Cornwallis memorabilia is on display, though the general stayed only 18 days. His family seal rests on a desk, his portrait and coat of arms hang upstairs, and his signature appears on a framed historic document. George Washington's signature can be seen as well, on a lottery ticket pertaining to distribution of land.
As the story goes, Cornwallis did not want to surrender his sword to Washington and instead sent an underling to do it. Upon hearing of this, Washington sent an underling of his own to accept the sword.
Most of the house's furnishings and accessories are legacies of the Wright family—their silver, their wedding china, their playing cards with no numbers or letters on them because King George imposed a writing tax. Many things that had been carried off by relatives or sold at auction have over the years trickled back into the house.
William Hooper, a signer of the Declaration of Independence, has a portrait in the house, and at one time had a house of his own a couple blocks away. A historical marker has been placed near where his house once stood, but neglects to mention that Hooper paid a high price for signing that incendiary document. His wife and family were sent to prison and the king launched a cannonball through his house.
Handsomely framed historical maps reflect not only a remarkably accurate perception of the southern coastline but the elevated status of their owners. Only the extremely wealthy could hire a mapmaker and pay for what might amount to years of travel expenses. The artwork is excruciatingly detailed and the words too tiny to be deciphered. One of them apparently was commissioned by the King of England, as evidenced by his little crown in the corner.
The Wright family took its meals upstairs, due to the dirt and noise outside from the constant foot and horse traffic, and dined beneath a 1795 Waterford chandelier. The marble on the mantel was from Ireland and the dishware was bone china from England.
From their upstairs dining room they had a view of the walled garden beside the house, filled with fig and pomegranate trees and laid out in the pattern of the British flag. They also had a view of the river off in the distance without all those big buildings in the way.
The source of two popular cliches can be found upstairs. The portrait of Sir James Mackenzie, an officer in the British army in the 1600s, explains in a glance the origins of the term "bigwig." The portrait of Julianna Howe shows her hands, for which she no doubt had to pay the painter double, on the theory that hands are hard to draw. Today we'd say she paid an arm and a leg.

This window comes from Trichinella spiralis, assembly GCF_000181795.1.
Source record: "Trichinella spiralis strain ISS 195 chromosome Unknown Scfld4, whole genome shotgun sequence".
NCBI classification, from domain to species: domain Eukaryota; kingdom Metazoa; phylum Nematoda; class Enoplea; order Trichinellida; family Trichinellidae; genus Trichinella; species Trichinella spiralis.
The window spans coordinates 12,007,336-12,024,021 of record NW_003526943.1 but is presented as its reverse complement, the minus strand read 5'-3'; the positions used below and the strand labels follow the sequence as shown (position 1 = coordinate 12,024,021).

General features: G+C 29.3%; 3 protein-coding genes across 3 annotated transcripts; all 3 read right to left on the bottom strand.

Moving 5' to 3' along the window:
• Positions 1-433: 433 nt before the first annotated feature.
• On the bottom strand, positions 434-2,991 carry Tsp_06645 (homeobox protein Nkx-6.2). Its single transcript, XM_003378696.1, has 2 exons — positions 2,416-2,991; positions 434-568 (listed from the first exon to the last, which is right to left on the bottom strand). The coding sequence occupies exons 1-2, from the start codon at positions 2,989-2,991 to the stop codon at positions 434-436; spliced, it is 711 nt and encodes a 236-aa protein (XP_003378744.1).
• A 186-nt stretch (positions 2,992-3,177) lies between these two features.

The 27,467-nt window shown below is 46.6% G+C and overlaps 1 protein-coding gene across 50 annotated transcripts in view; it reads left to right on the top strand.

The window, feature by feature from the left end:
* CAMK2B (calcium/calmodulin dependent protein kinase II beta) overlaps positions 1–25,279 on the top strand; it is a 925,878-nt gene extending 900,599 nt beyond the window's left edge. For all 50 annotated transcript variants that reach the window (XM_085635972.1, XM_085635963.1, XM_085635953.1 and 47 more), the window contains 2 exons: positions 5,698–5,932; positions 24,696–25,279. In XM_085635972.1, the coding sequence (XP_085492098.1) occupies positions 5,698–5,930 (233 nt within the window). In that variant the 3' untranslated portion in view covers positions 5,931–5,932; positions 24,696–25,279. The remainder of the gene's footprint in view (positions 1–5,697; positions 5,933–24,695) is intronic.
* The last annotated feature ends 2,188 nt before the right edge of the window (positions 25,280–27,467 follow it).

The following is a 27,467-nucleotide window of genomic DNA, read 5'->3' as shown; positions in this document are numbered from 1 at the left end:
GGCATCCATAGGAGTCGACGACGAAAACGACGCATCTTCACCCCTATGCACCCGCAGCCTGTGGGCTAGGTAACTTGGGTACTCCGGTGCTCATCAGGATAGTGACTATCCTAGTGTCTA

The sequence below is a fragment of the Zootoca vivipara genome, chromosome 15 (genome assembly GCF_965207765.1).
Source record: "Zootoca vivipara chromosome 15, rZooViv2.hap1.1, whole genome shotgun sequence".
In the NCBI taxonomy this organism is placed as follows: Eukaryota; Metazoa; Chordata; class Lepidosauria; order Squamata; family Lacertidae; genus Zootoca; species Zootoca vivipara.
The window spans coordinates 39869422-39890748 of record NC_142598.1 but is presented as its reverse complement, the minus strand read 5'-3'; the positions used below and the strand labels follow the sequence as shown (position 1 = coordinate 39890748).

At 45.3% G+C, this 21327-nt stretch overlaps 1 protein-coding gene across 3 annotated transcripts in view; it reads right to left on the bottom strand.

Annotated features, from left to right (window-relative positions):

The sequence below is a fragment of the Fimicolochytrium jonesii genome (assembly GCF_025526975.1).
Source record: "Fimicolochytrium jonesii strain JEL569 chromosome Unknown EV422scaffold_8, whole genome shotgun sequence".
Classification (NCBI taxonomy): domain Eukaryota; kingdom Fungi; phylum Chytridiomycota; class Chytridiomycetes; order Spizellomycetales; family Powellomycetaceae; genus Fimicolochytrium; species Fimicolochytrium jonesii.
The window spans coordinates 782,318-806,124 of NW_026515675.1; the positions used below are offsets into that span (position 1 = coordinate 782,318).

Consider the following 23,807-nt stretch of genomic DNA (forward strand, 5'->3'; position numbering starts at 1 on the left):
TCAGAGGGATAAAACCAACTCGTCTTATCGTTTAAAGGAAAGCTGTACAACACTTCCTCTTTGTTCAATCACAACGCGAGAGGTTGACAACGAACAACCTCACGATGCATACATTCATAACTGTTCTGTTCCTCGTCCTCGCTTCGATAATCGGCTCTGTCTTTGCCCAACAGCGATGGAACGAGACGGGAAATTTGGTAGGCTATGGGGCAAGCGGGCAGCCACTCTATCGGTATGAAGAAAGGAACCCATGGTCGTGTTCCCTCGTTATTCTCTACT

A fan collection in an upstairs bedroom is a reminder that women used their fans in the same way a signal corps uses flags. Chaperones were very strict and didn't want girls flirting at dances, so they created a fan language with an estimated 250 messages, covering everything that possibly could be subtly communicated with a fan in a public place. The Spanish combs were popular because women rarely attained five feet in height and they relentlessly sought out fashion items that made them look taller.
Baths were an all-day effort because they required numerous trips to the well with heavy wooden buckets. For that reason baths could be annual events. It is thought that June became a big month for brides because that was bath time.
Down in the basement you get a glimpse of the dungeon—it looks like someone very bad may still be down there—and a glass case with all the shards and pieces that were unearthed when the foundation had to be excavated a few years back. With no curbside pickup or county landfill, the family put it all in a backyard garbage pit: fools gold, stones from China, pieces of rum bottle, a horse's jaw and dog bones, to name just a few items of interest.
Also of extreme interest on a subterranean level is a network of underground tunnels running through downtown Wilmington, one of which runs from the Burgwin-Wright House to the Cape Fear River. All told there are five such tunnels, collectively known as Jacobs Run.
At one time eight streams ran through this district and the tunnels were built to let them flow through to the river while roads, sidewalks and buildings were constructed above them. Flooding was a common occurrence in the early days and canal boats made their way along Market Street, like something you'd see in Venice.
But tunnels are inherently mysterious and for some reason somebody at some point put down plank flooring. The professional guessers think it may have been part of the Underground Railroad—a part that was literally underground—while the professional naysayers point out that the tunnels empty deep beneath the surface of the river. Which does not entirely rule out the guess.